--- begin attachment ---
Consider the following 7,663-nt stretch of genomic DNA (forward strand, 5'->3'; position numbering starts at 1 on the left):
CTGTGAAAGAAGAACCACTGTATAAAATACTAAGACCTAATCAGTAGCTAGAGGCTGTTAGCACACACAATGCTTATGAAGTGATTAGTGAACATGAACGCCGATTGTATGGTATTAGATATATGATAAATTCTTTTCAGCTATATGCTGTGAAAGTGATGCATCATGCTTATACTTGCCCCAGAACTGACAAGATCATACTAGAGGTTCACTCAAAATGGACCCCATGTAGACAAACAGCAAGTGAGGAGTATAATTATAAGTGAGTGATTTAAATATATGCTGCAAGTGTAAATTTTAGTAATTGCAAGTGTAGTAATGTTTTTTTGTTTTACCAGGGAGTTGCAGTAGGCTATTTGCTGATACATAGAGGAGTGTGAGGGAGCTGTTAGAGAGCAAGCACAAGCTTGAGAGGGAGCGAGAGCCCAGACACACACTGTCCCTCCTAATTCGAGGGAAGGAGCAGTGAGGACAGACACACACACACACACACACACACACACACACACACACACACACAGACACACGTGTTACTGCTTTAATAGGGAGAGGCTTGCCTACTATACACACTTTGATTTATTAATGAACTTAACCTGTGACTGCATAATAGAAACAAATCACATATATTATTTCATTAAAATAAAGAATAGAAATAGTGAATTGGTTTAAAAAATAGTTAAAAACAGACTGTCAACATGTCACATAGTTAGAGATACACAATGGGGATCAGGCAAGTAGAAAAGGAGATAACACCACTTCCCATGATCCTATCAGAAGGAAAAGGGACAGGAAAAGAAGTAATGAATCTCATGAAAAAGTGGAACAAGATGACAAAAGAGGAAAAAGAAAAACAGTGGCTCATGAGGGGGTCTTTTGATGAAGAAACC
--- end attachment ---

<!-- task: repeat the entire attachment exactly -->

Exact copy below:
Consider the following 7,663-nt stretch of genomic DNA (forward strand, 5'->3'; position numbering starts at 1 on the left):
CTGTGAAAGAAGAACCACTGTATAAAATACTAAGACCTAATCAGTAGCTAGAGGCTGTTAGCACACACAATGCTTATGAAGTGATTAGTGAACATGAACGCCGATTGTATGGTATTAGATATATGATAAATTCTTTTCAGCTATATGCTGTGAAAGTGATGCATCATGCTTATACTTGCCCCAGAACTGACAAGATCATACTAGAGGTTCACTCAAAATGGACCCCATGTAGACAAACAGCAAGTGAGGAGTATAATTATAAGTGAGTGATTTAAATATATGCTGCAAGTGTAAATTTTAGTAATTGCAAGTGTAGTAATGTTTTTTTGTTTTACCAGGGAGTTGCAGTAGGCTATTTGCTGATACATAGAGGAGTGTGAGGGAGCTGTTAGAGAGCAAGCACAAGCTTGAGAGGGAGCGAGAGCCCAGACACACACTGTCCCTCCTAATTCGAGGGAAGGAGCAGTGAGGACAGACACACACACACACACACACACACACACACACACACACACACACAGACACACGTGTTACTGCTTTAATAGGGAGAGGCTTGCCTACTATACACACTTTGATTTATTAATGAACTTAACCTGTGACTGCATAATAGAAACAAATCACATATATTATTTCATTAAAATAAAGAATAGAAATAGTGAATTGGTTTAAAAAATAGTTAAAAACAGACTGTCAACATGTCACATAGTTAGAGATACACAATGGGGATCAGGCAAGTAGAAAAGGAGATAACACCACTTCCCATGATCCTATCAGAAGGAAAAGGGACAGGAAAAGAAGTAATGAATCTCATGAAAAAGTGGAACAAGATGACAAAAGAGGAAAAAGAAAAACAGTGGCTCATGAGGGGGTCTTTTGATGAAGAAACC